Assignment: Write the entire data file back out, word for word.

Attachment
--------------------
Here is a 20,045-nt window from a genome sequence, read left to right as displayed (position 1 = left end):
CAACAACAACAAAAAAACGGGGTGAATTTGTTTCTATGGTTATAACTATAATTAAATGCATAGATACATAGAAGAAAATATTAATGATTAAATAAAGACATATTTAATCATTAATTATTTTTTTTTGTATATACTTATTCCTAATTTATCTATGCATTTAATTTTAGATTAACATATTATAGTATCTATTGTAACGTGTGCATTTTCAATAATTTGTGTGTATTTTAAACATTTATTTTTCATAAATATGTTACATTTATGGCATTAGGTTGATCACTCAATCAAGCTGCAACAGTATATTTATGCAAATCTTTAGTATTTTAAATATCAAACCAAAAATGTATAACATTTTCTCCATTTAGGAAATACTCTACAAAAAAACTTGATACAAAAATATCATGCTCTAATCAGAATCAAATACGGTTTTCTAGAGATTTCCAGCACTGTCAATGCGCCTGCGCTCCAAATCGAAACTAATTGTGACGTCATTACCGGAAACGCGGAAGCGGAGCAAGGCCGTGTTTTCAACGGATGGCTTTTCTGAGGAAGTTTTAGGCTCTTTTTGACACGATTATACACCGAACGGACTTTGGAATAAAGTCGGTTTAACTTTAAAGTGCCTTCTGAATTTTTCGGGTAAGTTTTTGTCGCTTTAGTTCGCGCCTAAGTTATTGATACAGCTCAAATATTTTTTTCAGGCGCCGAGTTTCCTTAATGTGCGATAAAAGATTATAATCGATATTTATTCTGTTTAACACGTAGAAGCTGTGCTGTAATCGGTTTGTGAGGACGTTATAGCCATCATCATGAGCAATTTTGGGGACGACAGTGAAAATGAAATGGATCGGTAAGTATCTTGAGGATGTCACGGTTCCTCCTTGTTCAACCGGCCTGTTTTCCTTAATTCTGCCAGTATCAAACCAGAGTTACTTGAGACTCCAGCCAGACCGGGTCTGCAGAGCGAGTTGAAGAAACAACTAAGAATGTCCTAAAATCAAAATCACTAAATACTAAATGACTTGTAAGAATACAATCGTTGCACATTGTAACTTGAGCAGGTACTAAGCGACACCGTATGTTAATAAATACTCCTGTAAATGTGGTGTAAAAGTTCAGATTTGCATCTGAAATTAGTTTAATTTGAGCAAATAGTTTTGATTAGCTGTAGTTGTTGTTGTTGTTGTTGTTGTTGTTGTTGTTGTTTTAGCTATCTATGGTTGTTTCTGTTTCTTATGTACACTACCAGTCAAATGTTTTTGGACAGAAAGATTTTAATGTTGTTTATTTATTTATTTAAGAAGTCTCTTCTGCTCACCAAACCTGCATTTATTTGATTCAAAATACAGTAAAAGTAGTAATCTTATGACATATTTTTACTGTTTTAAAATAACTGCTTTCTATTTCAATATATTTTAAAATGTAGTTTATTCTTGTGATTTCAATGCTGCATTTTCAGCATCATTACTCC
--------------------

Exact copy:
Here is a 20,045-nt window from a genome sequence, read left to right as displayed (position 1 = left end):
CAACAACAACAAAAAAACGGGGTGAATTTGTTTCTATGGTTATAACTATAATTAAATGCATAGATACATAGAAGAAAATATTAATGATTAAATAAAGACATATTTAATCATTAATTATTTTTTTTTGTATATACTTATTCCTAATTTATCTATGCATTTAATTTTAGATTAACATATTATAGTATCTATTGTAACGTGTGCATTTTCAATAATTTGTGTGTATTTTAAACATTTATTTTTCATAAATATGTTACATTTATGGCATTAGGTTGATCACTCAATCAAGCTGCAACAGTATATTTATGCAAATCTTTAGTATTTTAAATATCAAACCAAAAATGTATAACATTTTCTCCATTTAGGAAATACTCTACAAAAAAACTTGATACAAAAATATCATGCTCTAATCAGAATCAAATACGGTTTTCTAGAGATTTCCAGCACTGTCAATGCGCCTGCGCTCCAAATCGAAACTAATTGTGACGTCATTACCGGAAACGCGGAAGCGGAGCAAGGCCGTGTTTTCAACGGATGGCTTTTCTGAGGAAGTTTTAGGCTCTTTTTGACACGATTATACACCGAACGGACTTTGGAATAAAGTCGGTTTAACTTTAAAGTGCCTTCTGAATTTTTCGGGTAAGTTTTTGTCGCTTTAGTTCGCGCCTAAGTTATTGATACAGCTCAAATATTTTTTTCAGGCGCCGAGTTTCCTTAATGTGCGATAAAAGATTATAATCGATATTTATTCTGTTTAACACGTAGAAGCTGTGCTGTAATCGGTTTGTGAGGACGTTATAGCCATCATCATGAGCAATTTTGGGGACGACAGTGAAAATGAAATGGATCGGTAAGTATCTTGAGGATGTCACGGTTCCTCCTTGTTCAACCGGCCTGTTTTCCTTAATTCTGCCAGTATCAAACCAGAGTTACTTGAGACTCCAGCCAGACCGGGTCTGCAGAGCGAGTTGAAGAAACAACTAAGAATGTCCTAAAATCAAAATCACTAAATACTAAATGACTTGTAAGAATACAATCGTTGCACATTGTAACTTGAGCAGGTACTAAGCGACACCGTATGTTAATAAATACTCCTGTAAATGTGGTGTAAAAGTTCAGATTTGCATCTGAAATTAGTTTAATTTGAGCAAATAGTTTTGATTAGCTGTAGTTGTTGTTGTTGTTGTTGTTGTTGTTGTTGTTGTTTTAGCTATCTATGGTTGTTTCTGTTTCTTATGTACACTACCAGTCAAATGTTTTTGGACAGAAAGATTTTAATGTTGTTTATTTATTTATTTAAGAAGTCTCTTCTGCTCACCAAACCTGCATTTATTTGATTCAAAATACAGTAAAAGTAGTAATCTTATGACATATTTTTACTGTTTTAAAATAACTGCTTTCTATTTCAATATATTTTAAAATGTAGTTTATTCTTGTGATTTCAATGCTGCATTTTCAGCATCATTACTCC